Once EFI adoption started to rise, everyone went to work on standardizing these elements. The EFI 1.10 specification became the basis of the Unified EFI (UEFI) specification, and the Framework kick started the UEFI Platform Initialization (PI) specification. This allows standardization at the OS-to-firmware interface and below it. TianoCore still lives in the UEFI world, hosting the EDK and other critical projects like the EFI Shell.

 

TianoCore and the EDK are a good are a good way to start learning about UEFI, and provide tools for more than firmware development. Device drivers, applications and OS loaders can all benefit from the EDK. It’s a good base for making better use of what the BIOS provides using UEFI.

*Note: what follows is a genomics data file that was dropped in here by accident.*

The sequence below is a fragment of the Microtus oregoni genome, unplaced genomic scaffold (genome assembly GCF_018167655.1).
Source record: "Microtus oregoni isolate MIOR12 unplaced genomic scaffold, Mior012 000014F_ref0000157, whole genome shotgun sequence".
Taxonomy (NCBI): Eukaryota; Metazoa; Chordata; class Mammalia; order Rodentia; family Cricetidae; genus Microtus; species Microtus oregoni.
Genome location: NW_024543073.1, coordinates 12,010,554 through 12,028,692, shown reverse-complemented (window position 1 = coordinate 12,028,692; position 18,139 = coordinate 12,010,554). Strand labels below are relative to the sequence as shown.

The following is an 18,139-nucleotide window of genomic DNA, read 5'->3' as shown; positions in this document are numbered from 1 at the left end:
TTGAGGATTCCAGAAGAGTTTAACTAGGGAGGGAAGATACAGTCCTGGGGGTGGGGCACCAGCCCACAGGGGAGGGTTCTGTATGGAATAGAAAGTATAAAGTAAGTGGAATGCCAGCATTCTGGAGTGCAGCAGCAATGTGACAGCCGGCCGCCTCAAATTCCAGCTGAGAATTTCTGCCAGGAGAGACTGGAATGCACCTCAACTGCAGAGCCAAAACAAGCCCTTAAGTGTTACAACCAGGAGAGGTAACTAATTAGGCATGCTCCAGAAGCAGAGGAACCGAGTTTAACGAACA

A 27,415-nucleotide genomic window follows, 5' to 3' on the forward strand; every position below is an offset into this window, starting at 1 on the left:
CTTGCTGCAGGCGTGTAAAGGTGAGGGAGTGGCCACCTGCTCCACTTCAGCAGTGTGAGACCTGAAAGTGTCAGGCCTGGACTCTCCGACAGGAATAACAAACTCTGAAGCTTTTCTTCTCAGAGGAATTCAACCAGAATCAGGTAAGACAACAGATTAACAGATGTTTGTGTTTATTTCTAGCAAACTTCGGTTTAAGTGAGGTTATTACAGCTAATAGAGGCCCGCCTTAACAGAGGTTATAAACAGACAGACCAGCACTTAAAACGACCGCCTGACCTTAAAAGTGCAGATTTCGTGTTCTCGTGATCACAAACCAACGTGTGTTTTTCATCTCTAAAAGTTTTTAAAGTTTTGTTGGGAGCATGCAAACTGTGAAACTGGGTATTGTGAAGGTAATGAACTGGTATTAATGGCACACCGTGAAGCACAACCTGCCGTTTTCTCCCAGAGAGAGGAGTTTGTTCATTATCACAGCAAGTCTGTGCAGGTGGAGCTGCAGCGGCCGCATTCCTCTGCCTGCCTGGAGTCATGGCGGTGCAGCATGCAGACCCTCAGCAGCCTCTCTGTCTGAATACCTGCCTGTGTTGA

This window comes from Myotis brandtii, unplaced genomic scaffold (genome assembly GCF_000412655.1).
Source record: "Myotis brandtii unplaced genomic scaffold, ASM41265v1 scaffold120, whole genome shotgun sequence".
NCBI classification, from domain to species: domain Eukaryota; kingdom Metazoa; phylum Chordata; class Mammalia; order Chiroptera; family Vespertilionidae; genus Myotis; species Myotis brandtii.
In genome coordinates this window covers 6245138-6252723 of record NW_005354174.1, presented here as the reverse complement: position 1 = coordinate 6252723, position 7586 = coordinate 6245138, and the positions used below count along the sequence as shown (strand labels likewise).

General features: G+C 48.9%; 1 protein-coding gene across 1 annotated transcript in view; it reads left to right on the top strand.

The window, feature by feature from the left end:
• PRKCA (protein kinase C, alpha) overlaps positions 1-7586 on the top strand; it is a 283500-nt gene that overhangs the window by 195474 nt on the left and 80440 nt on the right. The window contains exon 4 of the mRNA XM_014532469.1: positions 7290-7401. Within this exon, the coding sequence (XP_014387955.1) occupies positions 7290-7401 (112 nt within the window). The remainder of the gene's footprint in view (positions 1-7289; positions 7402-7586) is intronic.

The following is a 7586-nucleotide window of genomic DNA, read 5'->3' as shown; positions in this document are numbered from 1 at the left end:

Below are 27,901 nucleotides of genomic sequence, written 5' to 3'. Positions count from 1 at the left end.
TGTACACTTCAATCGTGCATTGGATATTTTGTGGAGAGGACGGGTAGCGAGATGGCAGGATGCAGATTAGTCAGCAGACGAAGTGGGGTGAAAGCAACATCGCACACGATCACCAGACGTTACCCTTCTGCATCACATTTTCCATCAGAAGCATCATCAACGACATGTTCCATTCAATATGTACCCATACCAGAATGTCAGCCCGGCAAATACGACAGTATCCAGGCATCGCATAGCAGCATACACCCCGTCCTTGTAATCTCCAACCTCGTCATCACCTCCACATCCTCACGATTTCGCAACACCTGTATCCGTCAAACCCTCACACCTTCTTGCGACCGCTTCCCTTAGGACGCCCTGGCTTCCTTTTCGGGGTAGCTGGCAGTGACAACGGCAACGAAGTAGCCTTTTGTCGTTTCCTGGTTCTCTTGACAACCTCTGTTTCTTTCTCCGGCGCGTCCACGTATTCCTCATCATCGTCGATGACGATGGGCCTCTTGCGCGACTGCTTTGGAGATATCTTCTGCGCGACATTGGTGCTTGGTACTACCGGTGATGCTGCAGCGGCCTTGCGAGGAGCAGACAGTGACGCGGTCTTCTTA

Brian Richardson
Senior Technical Marketing Engineer
American Megatrends, Inc.

 

American Megatrends, Inc. (AMI) is an Affiliate member of the Intel® Embedded Alliance.

Got a question about BIOS or UEFI? … then it’s time to Ask a BIOS Guy! Find Brian on Twitter (@askabiosguy) or leave your question in the comments. Your BIOS question may be featured in an upcoming ‘Ask a BIOS Guy’ article.

The Intel Cup Embedded System Design Contest (short for "Intel Cup Undergraduate Electronic Design Contest - Embedded System Design Invitational Contest") was initiated by the Chinese government, hosted by Shanghai Jiao Tong University, and is solely sponsored by Intel Corporation since 2002. Held every 2 years, the contest provides an opportunity for top undergraduate students to design a working system based on an assigned Intel embedded platform over a period of three months.